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Having blown her family’s funds on gambling, a desperate Victoria Lee Cassidy advertised electronics, furniture and whiteware online.
There was only one problem — the items which ended up on Trade Me did not exist.
"It’s the sort of offence which is blatant; easy to commit, easy to detect," Judge John Strettell said.
The 31-year-old yesterday appeared before the Dunedin District Court having pleaded guilty to four charges of obtaining by deception.
Defence counsel Andrew Dawson said his client had overcome alcohol addiction but had replaced it by a penchant for gambling.
"She is now hardly gambling at all," he said.
Short of cash, Cassidy advertised a PlayStation 4 games console on the online auction site in January. The man who won it transferred $685 to the defendant’s bank account. But it was never sent.
It was easy money. From May to July, Cassidy repeated the ruse three times, advertising furniture, a washing machine and a fridge-freezer for sale.
Two of the victims were told to pick up the goods from specified addresses but later found the locations did not exist.
Cassidy told one man she would deliver the auctioned item to his home but never did.
The audacity of her offending even stretched to texting one victim posing as a delivery company, to ensure that person paid up.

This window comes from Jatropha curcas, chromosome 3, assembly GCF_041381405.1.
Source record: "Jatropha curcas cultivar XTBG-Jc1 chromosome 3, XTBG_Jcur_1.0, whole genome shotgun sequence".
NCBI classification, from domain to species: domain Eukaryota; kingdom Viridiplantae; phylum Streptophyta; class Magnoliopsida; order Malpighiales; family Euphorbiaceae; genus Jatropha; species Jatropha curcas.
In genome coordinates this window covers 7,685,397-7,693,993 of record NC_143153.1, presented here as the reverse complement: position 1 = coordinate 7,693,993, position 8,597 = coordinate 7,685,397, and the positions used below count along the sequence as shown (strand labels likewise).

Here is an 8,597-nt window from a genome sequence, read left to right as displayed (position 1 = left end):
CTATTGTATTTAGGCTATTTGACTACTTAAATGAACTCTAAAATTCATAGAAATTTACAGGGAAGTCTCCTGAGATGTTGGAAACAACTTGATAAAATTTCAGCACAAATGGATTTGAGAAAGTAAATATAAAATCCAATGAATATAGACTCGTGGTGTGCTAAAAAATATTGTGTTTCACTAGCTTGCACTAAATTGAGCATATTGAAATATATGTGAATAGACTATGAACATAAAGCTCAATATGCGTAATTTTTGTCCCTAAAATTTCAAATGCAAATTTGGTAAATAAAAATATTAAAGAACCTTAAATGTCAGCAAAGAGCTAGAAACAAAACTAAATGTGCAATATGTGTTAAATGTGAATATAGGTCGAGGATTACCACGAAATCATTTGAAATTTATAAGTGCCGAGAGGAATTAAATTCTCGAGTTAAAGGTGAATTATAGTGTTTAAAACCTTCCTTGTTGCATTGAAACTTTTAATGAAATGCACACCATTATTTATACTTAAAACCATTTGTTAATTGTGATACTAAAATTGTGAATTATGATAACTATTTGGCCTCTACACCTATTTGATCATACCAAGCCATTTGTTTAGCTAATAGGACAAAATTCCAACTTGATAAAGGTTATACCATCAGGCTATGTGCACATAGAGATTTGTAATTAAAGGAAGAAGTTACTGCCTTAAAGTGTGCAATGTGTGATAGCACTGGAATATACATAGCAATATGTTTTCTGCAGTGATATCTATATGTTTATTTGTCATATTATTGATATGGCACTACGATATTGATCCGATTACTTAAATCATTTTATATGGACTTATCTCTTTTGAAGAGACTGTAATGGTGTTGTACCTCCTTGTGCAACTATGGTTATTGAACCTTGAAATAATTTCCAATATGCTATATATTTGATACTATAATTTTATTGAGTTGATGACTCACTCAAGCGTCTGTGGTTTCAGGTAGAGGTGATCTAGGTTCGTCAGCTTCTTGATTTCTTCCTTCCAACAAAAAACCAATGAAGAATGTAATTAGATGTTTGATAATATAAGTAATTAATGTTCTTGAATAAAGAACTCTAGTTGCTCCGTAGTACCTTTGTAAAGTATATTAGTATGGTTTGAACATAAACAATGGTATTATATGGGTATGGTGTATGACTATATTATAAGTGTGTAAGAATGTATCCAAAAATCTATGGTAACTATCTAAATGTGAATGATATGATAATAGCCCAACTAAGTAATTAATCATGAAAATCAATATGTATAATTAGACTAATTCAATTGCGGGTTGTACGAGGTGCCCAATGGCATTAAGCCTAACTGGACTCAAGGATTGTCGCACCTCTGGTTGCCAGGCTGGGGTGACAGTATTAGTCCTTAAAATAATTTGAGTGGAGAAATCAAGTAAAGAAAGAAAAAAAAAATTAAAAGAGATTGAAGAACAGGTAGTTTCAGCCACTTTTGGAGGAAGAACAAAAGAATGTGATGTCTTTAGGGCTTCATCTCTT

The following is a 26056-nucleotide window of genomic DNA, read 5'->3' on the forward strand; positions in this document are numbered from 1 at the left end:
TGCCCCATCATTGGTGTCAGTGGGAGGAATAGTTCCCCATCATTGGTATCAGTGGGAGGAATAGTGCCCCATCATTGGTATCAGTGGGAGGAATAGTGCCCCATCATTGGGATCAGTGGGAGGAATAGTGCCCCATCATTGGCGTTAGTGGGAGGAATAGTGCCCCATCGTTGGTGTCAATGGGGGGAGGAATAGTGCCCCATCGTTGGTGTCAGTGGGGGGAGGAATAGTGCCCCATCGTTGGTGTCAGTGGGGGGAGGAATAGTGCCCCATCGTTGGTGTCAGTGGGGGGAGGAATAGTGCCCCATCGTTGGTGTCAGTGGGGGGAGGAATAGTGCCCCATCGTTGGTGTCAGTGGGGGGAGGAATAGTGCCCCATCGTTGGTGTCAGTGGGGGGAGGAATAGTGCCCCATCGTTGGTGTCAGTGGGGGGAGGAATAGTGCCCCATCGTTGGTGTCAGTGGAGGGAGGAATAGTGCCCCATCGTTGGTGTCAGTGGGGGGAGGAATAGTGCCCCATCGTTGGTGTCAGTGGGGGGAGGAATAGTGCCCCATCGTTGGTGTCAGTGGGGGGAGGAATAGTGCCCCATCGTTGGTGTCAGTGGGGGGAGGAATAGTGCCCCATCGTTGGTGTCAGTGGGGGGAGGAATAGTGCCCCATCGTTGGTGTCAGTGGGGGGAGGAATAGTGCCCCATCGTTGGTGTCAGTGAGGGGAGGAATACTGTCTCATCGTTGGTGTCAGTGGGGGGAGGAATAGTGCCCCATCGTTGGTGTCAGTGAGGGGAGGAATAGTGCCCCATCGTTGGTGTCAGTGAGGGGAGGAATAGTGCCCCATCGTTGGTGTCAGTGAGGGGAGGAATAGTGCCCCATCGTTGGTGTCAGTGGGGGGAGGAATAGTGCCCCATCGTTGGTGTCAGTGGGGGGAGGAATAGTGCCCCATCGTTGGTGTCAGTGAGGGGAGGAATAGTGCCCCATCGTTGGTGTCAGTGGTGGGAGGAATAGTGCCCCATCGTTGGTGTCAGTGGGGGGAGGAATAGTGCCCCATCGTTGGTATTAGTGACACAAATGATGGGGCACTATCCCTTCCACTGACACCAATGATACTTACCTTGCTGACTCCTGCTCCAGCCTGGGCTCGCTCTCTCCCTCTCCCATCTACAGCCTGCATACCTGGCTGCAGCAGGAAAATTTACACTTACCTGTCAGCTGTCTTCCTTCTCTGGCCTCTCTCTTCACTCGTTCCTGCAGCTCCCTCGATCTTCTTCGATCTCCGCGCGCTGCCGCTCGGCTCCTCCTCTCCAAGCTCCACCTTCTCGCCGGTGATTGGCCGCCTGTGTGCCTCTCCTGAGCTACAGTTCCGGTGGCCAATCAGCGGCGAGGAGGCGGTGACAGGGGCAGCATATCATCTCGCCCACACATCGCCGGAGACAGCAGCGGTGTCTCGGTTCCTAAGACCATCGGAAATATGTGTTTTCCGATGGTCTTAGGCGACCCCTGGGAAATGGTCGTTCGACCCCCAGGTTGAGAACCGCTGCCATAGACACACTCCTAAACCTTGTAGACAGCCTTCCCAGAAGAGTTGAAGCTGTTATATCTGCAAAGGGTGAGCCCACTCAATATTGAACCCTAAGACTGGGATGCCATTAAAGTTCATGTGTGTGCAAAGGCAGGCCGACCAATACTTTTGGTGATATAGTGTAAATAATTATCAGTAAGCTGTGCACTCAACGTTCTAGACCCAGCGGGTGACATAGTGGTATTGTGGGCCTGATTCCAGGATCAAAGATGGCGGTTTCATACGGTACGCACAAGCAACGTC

"You required money urgently and you didn’t care how you got it. You, I suspect, deep down knew sooner or later you would face a court hearing . . . because it was a short-term answer to the problems that faced you," Judge Strettell said.
He noted Cassidy had been before the court as recently as last year on fraud charges.
On that occasion she was sentenced to community detention on 18 charges of dishonestly using cheques to score nearly $9000 of goods and services.
"It’s a disorder that eats at the heart of a family," the judge said of the defendant’s gambling problem.
Mr Dawson said Cassidy now had work as a housekeeper and was sharing expenses with her partner who had recently moved in with her and the children.
If she appeared again on fraud charges, she would probably be sent to jail, he accepted.
Cassidy was sentenced to four months’ community detention, nine months’ supervision and was ordered to repay $1840.
"This really is a last opportunity for you," the judge said.